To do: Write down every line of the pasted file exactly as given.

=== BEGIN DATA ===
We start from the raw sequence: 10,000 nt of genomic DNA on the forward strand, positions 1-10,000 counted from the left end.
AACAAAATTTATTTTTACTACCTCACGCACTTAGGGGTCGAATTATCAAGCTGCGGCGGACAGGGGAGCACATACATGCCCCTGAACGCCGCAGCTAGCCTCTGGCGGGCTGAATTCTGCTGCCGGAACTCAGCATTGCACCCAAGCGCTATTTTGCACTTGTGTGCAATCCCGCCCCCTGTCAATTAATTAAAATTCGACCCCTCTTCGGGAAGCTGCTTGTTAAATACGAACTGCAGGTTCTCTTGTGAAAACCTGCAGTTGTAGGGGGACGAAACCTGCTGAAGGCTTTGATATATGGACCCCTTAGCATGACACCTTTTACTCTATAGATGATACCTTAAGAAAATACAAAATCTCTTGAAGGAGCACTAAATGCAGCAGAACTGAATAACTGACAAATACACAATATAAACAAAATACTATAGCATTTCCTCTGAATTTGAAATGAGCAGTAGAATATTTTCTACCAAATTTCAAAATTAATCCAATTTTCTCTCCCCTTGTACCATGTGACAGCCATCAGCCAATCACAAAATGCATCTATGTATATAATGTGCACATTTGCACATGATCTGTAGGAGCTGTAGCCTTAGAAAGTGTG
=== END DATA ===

We start from the raw sequence: 10,000 nt of genomic DNA on the forward strand, positions 1-10,000 counted from the left end.
AACAAAATTTATTTTTACTACCTCACGCACTTAGGGGTCGAATTATCAAGCTGCGGCGGACAGGGGAGCACATACATGCCCCTGAACGCCGCAGCTAGCCTCTGGCGGGCTGAATTCTGCTGCCGGAACTCAGCATTGCACCCAAGCGCTATTTTGCACTTGTGTGCAATCCCGCCCCCTGTCAATTAATTAAAATTCGACCCCTCTTCGGGAAGCTGCTTGTTAAATACGAACTGCAGGTTCTCTTGTGAAAACCTGCAGTTGTAGGGGGACGAAACCTGCTGAAGGCTTTGATATATGGACCCCTTAGCATGACACCTTTTACTCTATAGATGATACCTTAAGAAAATACAAAATCTCTTGAAGGAGCACTAAATGCAGCAGAACTGAATAACTGACAAATACACAATATAAACAAAATACTATAGCATTTCCTCTGAATTTGAAATGAGCAGTAGAATATTTTCTACCAAATTTCAAAATTAATCCAATTTTCTCTCCCCTTGTACCATGTGACAGCCATCAGCCAATCACAAAATGCATCTATGTATATAATGTGCACATTTGCACATGATCTGTAGGAGCTGTAGCCTTAGAAAGTGTG